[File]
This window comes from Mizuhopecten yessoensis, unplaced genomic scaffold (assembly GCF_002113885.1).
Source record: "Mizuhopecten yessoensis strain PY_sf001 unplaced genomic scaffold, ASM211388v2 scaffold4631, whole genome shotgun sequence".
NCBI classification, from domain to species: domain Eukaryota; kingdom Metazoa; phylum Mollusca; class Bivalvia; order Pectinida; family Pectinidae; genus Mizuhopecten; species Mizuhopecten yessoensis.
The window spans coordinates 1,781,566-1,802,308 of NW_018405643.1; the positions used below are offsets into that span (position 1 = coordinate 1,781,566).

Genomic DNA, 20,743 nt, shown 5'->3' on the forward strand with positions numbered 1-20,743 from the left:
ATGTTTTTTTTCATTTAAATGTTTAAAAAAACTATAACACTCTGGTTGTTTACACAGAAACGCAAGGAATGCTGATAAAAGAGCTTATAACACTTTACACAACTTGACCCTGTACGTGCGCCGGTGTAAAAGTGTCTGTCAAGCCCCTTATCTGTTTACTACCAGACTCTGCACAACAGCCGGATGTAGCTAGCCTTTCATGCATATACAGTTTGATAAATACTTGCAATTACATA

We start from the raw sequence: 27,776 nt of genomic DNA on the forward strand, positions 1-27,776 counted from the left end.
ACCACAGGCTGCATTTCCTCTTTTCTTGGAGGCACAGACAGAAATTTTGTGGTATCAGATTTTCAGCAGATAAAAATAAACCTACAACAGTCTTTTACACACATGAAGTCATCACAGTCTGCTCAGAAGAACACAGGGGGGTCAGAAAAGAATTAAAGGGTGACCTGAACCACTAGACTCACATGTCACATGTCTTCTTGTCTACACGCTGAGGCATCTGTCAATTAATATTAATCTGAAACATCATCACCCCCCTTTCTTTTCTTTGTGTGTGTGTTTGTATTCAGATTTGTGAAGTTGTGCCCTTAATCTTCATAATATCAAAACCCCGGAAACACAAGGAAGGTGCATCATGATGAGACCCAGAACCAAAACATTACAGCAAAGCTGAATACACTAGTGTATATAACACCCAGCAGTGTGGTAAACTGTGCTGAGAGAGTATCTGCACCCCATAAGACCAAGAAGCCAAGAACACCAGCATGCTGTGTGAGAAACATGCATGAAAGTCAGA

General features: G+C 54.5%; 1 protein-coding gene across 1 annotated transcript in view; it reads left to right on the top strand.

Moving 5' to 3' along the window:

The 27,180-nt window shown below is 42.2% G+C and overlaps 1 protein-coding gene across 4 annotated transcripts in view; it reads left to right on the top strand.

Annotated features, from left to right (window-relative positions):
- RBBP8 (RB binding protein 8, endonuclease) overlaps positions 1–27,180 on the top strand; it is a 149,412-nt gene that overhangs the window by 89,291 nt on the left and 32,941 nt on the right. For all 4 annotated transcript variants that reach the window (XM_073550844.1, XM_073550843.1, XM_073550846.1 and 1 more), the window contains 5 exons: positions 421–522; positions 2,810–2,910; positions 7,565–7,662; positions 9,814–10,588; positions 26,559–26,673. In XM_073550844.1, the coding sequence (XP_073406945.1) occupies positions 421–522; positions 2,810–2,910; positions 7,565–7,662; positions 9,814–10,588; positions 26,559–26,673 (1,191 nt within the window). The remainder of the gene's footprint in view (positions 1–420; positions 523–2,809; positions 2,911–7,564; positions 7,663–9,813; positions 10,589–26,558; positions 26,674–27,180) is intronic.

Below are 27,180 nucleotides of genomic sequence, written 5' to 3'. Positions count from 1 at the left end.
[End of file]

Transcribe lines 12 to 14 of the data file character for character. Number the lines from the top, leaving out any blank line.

Annotated features, from left to right (window-relative positions):
- RBBP8 (RB binding protein 8, endonuclease) overlaps positions 1–27,180 on the top strand; it is a 149,412-nt gene that overhangs the window by 89,291 nt on the left and 32,941 nt on the right. For all 4 annotated transcript variants that reach the window (XM_073550844.1, XM_073550843.1, XM_073550846.1 and 1 more), the window contains 5 exons: positions 421–522; positions 2,810–2,910; positions 7,565–7,662; positions 9,814–10,588; positions 26,559–26,673. In XM_073550844.1, the coding sequence (XP_073406945.1) occupies positions 421–522; positions 2,810–2,910; positions 7,565–7,662; positions 9,814–10,588; positions 26,559–26,673 (1,191 nt within the window). The remainder of the gene's footprint in view (positions 1–420; positions 523–2,809; positions 2,911–7,564; positions 7,663–9,813; positions 10,589–26,558; positions 26,674–27,180) is intronic.

Below are 27,180 nucleotides of genomic sequence, written 5' to 3'. Positions count from 1 at the left end.